The use of debit cards has become a part of the lives of many Canadians. In fact, Canadians are among the top per capita debit card users in the world. Whether it’s to withdraw from an ATM, pay for the weekly groceries or enter your PIN for a movie night, the debit card is a simple way to access your money. It’s a convenient way to get cash at 65,000 ATMs and ATMs, and to shop at over 500,000 retailers across Canada.
It is very secure to use, with over 99% of debit card transactions taking place in Canada every year without any incident. And while your bank works to protect you against fraud, there are simple steps you can take to help yourself.
What is debit card fraud?
This type of fraud can occur when a thief “clones” the information from the magnetic stripe on the back of a debit card to create a duplicate of it. They must also take your personal identification number (PIN) to access your account and withdraw money or make a purchase. Debit card fraud can also occur when your card is stolen and you failed to take steps to protect your PIN.
Your bank is working to protect you
The banks have planned teams of specialists as well as highly sophisticated detection and prevention systems to protect customers against debit card fraud. Quite often, bank security systems can detect fraud as well as reimburse and notify a customer before they know a fraud has occurred.
However, banks understand that it can be upsetting for a customer to find themselves the victim of debit card fraud. After all, he lost his money. When a fraud occurs, banks immediately look into the matter and reimburse the customer as soon as possible, usually within a few days and sometimes before the customer even realizes it.
When you use your debit card, you are protected by the Canadian Code of Practice for Debit Card Services and Interac’s policies, which guarantee you a refund from your financial institution in the event that you become a victim. ‘fraud.
Canada has moved to safer technology
Security measures are constantly improving, and technology is improving to prevent fraud. Banks, the Interac Association, and major credit card associations have implemented chip card technology for debit and credit cards. In addition to having a magnetic stripe on the back, these cards include a microchip. They use a technology called “cryptography” which allows communication between the card and the merchant’s terminal as well as the verification of the card.
The microchip is the latest technology in payment cards and it is extremely difficult to copy it. The transition to smart card technology has gone smoothly: all cards and ATMs are now able to perform microchip transactions; most retail terminals are as well.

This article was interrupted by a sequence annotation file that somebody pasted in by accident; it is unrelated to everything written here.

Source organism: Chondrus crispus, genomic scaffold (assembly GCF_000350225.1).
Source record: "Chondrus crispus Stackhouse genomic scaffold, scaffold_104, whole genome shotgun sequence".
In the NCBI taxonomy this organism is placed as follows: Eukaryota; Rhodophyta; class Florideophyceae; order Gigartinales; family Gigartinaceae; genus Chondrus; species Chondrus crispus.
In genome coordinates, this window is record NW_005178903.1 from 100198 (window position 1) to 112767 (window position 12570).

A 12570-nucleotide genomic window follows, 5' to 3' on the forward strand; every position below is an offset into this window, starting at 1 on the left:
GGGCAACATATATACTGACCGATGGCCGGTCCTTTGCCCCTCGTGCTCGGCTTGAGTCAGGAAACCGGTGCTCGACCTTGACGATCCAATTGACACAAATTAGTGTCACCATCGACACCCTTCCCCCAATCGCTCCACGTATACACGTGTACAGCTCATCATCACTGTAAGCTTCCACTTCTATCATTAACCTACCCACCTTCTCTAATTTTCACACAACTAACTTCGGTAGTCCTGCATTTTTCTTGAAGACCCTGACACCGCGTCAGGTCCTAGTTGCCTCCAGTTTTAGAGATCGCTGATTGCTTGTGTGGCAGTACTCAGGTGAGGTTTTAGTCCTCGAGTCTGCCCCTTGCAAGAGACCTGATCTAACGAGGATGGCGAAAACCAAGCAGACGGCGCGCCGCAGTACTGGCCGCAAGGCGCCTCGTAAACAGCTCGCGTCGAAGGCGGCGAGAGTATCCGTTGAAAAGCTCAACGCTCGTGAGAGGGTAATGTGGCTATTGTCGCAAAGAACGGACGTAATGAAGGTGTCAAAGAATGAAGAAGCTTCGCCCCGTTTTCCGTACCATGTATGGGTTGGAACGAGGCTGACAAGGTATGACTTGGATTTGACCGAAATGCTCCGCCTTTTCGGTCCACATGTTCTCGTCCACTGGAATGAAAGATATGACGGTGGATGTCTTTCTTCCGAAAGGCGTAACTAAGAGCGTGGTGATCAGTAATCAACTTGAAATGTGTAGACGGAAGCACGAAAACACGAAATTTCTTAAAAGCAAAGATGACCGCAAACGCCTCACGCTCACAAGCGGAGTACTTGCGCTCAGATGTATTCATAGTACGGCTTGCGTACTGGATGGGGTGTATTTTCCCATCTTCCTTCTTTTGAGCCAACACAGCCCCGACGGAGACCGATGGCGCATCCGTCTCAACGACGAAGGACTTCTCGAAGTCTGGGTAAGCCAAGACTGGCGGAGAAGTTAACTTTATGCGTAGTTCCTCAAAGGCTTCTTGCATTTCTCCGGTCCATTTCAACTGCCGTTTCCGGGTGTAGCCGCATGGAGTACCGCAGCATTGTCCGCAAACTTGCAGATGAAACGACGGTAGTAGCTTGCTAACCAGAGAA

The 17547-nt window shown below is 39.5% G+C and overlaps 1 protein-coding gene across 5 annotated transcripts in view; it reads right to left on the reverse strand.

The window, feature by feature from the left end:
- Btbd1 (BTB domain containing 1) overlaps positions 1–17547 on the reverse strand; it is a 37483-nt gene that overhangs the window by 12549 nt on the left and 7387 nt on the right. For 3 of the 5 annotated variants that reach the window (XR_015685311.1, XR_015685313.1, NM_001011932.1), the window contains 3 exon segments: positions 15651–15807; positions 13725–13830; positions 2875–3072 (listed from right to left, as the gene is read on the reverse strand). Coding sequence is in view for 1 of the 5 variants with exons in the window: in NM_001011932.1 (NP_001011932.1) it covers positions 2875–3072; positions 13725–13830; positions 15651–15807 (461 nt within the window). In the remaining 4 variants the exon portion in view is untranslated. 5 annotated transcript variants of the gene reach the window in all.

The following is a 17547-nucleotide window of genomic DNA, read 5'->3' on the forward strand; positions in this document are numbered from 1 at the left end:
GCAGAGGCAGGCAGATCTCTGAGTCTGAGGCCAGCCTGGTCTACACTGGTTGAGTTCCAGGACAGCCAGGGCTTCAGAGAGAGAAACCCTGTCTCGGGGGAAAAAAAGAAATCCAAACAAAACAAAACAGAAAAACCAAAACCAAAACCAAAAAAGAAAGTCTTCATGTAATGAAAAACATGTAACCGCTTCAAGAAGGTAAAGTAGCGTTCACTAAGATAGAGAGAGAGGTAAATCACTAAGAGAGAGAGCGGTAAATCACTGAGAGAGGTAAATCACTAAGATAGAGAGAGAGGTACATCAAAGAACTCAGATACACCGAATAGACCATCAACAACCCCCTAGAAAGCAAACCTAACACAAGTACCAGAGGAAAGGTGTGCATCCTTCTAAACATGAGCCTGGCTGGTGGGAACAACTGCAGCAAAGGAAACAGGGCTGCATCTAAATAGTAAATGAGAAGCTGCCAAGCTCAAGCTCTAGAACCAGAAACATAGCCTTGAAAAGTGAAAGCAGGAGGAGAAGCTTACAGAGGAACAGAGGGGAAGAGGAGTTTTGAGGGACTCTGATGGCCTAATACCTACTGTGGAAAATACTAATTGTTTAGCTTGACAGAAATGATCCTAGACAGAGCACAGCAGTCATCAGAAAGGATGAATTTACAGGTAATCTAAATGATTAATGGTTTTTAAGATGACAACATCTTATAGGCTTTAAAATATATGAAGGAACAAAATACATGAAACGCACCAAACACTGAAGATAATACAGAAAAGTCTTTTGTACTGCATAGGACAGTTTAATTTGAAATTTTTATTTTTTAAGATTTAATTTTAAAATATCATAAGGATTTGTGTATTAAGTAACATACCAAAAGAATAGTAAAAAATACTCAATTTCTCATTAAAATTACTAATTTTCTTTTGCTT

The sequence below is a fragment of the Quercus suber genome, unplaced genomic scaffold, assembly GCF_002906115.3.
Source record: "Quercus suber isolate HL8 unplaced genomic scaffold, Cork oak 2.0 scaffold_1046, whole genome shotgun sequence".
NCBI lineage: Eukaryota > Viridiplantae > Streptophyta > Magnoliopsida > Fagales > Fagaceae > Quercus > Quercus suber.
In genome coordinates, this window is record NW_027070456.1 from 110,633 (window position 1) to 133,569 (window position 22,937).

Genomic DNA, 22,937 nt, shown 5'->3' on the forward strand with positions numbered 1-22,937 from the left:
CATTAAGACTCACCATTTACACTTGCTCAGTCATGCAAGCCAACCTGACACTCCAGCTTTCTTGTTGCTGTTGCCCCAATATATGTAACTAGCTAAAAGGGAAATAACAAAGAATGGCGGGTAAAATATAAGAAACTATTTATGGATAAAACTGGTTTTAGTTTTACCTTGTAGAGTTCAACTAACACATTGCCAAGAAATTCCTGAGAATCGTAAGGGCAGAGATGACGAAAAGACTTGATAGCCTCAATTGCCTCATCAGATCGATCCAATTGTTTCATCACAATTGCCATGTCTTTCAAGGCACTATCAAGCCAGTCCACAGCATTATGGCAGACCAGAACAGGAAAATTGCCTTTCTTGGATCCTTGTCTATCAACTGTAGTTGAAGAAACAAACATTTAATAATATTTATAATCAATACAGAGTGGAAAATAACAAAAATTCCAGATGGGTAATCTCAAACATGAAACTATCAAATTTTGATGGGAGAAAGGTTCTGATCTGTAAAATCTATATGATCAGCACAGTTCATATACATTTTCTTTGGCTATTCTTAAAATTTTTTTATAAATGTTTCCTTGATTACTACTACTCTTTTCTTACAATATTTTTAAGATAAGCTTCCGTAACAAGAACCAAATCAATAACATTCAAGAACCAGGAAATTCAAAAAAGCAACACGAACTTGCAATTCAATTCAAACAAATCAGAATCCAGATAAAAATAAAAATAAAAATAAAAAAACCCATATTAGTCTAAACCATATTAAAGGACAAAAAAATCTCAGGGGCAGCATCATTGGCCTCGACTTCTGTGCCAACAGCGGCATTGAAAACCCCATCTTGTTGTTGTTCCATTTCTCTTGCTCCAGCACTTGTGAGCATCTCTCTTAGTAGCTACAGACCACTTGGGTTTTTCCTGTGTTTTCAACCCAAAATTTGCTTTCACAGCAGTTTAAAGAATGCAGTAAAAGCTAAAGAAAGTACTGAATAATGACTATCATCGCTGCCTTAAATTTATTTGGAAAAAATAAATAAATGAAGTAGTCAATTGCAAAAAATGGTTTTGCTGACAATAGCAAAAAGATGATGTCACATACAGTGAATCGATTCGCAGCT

How to protect yourself
Your bank has sophisticated security systems, but there are other important steps you can take to increase your protection.
- Always protect your PIN with your shoulder or hand when entering it on the keypad.
- Always insert your card instead of swiping it. If the store terminal cannot read the smart cards, a message will warn you and you can then swipe your card. Thus, you will protect yourself from cloning. Don’t forget to take back your card once the transaction is complete.
- Never lend your card or disclose your PIN to anyone.
- Memorize your PIN; do not keep it in writing.
- Make sure your PIN cannot be easily detected if your card is lost or stolen – do not use your date of birth, address, or part of your phone number.
- Review your monthly or online bank statements regularly, and report anything unusual to your financial institution immediately.
- Change your PIN regularly.
What to do if you are a victim of debit card fraud
If you are the victim of debit card fraud, you should contact your bank immediately, who will take appropriate steps to protect you. For example, it may block your card to prevent losses, ask you to change your PIN, or cancel your card and issue you a new one. Depending on the circumstances, the bank may also ask you to sign an affidavit if your account contains fraudulent transactions. If there is money missing from your account, they will do their best to reimburse you as quickly as possible, usually within two or three days or sometimes before you even know they have been stolen.
Prevalence of debit card fraud
Debit card fraud is a crime that banks take very seriously. Their efforts to combat this crime are paying off, with debit card fraud falling 97% from a high of $ 142 million in 2009 to $ 4.4 million in 2018.
Banks continue to adopt new technologies and practices against fraud, to work with the police and to protect their customers.